INDIAN RIVER COUNTY – At a planned stop near Vero Beach Friday, Lt. Gov. Jeanette Nuñez, announced ongoing state measures to protect towns and counties from online threats targeting local governments and a looming deadline to tap into a $30 million grant to help bolster local defenses.
Leadership of the Florida Cybersecurity Task Force, along with Sheriff Eric Flowers and Indian River State College President Timothy Moore spoke about local cyber vulnerabilities and digital workforce demands in Indian River County and across the Treasure Coast.
Flowers said he was “envious” of his 11 predecessors who have no concern for threats to ever-growing digital infrastructures.
“They didn’t lose any sleep at night on whether-or-not Russia or North Korea was going to sneak in the back door and attack their agency,” said Flowers. “…Not only are we fighting … the bad guys here on our own territory who are committing crimes in our own community, but now we’re watching out for North Korea, we’re watching out for China, we’re watching out for Russia and that’s all new.”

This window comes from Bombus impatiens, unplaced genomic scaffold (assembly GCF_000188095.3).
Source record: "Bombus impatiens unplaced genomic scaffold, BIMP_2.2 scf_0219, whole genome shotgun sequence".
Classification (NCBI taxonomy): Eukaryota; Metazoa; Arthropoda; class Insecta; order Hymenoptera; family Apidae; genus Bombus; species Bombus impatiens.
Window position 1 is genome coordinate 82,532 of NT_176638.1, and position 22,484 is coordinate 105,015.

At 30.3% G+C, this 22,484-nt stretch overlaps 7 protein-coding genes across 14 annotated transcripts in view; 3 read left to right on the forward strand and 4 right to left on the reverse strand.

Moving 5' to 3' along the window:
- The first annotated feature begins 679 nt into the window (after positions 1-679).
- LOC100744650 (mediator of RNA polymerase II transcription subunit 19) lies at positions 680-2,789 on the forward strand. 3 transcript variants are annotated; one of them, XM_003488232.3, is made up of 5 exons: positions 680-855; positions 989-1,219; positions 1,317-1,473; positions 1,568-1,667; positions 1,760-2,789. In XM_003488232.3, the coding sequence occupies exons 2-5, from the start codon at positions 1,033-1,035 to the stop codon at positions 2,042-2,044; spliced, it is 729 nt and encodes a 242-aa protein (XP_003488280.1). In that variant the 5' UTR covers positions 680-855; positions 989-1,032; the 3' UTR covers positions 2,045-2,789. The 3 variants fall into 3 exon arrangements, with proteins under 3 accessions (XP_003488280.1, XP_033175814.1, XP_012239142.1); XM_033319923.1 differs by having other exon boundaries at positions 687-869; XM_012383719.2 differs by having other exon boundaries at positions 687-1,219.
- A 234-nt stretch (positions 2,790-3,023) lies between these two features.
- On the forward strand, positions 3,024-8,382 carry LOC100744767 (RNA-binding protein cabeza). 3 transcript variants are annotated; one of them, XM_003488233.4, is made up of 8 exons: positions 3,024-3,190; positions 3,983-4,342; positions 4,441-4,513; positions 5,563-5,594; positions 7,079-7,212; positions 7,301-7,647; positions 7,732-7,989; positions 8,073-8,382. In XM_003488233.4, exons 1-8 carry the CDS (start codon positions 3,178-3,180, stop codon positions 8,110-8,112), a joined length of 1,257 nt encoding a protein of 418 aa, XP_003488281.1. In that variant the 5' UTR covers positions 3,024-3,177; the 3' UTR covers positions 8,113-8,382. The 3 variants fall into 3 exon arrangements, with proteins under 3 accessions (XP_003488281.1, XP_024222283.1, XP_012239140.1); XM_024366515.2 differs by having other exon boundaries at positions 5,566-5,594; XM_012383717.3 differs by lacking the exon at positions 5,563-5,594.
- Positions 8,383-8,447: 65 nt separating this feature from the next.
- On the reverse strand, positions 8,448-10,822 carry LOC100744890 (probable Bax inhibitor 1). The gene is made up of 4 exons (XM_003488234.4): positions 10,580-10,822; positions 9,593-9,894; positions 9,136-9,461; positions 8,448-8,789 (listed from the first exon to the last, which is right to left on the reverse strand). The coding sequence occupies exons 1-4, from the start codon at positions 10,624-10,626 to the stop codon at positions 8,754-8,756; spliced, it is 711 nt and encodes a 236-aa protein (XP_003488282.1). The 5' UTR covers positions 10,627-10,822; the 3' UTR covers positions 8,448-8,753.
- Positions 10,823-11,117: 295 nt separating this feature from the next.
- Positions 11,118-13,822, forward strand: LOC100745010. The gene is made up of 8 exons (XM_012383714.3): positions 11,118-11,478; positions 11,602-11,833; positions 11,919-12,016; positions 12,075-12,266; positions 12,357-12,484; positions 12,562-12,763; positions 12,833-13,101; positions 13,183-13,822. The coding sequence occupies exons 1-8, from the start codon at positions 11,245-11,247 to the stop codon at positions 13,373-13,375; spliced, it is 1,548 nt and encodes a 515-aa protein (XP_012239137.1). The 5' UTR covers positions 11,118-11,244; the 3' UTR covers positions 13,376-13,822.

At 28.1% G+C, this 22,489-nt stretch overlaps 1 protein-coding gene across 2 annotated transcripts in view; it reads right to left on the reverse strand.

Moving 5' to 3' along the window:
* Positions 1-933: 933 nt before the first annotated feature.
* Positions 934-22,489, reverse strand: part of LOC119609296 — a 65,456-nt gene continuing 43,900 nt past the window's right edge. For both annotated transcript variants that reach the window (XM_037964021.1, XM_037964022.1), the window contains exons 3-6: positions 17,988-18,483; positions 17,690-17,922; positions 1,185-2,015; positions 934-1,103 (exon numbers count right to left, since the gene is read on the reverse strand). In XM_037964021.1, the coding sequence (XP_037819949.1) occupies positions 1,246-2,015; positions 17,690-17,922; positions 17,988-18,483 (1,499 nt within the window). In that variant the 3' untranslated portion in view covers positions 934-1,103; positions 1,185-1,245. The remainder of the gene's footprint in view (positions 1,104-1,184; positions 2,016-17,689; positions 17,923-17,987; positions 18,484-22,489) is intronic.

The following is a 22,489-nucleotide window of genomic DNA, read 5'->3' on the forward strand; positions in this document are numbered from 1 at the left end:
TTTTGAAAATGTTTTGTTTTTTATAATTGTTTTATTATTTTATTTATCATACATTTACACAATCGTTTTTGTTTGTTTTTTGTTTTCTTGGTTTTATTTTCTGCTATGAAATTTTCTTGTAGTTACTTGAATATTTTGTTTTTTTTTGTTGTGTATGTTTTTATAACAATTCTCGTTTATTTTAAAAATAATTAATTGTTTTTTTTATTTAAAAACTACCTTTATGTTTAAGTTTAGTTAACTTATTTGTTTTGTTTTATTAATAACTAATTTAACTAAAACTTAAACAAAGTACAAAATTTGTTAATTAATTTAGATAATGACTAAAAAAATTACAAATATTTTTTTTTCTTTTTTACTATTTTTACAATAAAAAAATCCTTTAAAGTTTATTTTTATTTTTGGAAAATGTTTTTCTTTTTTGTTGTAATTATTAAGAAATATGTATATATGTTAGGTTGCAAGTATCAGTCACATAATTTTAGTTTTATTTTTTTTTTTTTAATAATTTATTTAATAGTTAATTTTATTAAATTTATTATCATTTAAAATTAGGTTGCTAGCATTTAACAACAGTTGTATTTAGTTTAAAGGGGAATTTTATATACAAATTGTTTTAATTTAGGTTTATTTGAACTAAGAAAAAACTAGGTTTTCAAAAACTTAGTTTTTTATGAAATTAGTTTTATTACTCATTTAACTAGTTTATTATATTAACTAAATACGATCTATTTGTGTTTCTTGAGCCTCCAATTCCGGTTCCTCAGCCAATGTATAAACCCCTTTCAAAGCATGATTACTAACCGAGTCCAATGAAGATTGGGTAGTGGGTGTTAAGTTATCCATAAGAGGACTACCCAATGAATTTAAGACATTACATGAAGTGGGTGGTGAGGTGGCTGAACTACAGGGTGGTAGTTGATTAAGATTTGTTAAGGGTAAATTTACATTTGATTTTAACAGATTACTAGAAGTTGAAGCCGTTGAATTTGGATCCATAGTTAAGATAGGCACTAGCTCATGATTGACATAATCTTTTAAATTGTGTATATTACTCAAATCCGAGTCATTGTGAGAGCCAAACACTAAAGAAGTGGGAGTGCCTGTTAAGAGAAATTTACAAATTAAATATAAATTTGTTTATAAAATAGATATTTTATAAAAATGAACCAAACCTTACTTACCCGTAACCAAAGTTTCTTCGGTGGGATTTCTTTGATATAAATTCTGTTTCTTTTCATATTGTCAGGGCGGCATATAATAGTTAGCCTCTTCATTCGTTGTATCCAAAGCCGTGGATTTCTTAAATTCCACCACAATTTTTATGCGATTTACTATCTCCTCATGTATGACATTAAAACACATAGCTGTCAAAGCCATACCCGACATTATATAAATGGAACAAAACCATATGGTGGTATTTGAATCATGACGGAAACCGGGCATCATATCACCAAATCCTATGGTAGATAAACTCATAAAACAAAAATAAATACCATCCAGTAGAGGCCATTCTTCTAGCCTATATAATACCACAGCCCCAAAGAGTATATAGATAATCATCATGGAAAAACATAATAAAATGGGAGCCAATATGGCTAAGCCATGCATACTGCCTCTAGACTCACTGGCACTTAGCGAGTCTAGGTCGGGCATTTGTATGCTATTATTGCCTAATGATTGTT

Those attacks, he said, occur “ever single day” and some he said had been aimed at local government institutions.
“Everything we do touches the IT world now and every time we do, we add another opening to the outside world that makes us more vulnerable,” he said.
Because of that, he said he welcomed Nuñez’s announcement of access to the $30 million grant program, whose funds she said could be used to pinpoint local vulnerabilities to digital services and provide town and county departments access to “a full suite of support services.”
Access to the grants opened Feb. 16 and ends March 31, according to Floridspan Digitspanl Service.
Created in 2019, the Florida Cybersecurity Task Force is a unit within the state Department of Management Services, whose secretary, Pedro Allende, spoke at the event. It operates within the Florida Digital Service, established in 2020 and led by state Chief Information Officer James Grant, who also spoke Friday.
Indian River State College
President Timothy Moore said the college would soon provide for workforce demands to thwart the “pernicious threat” of online attacks with the creation of a Cybersecurity Center in Okeechobee County.
The school is seeking from the state access to 205 acres off State Road 70 and County Road 441 to build the center, which is partly funded from a $1 million grant awarded by the state in November.
He said it works in conjunction with the two-year tuition-free education for local graduates offered through the state’s Promise Program.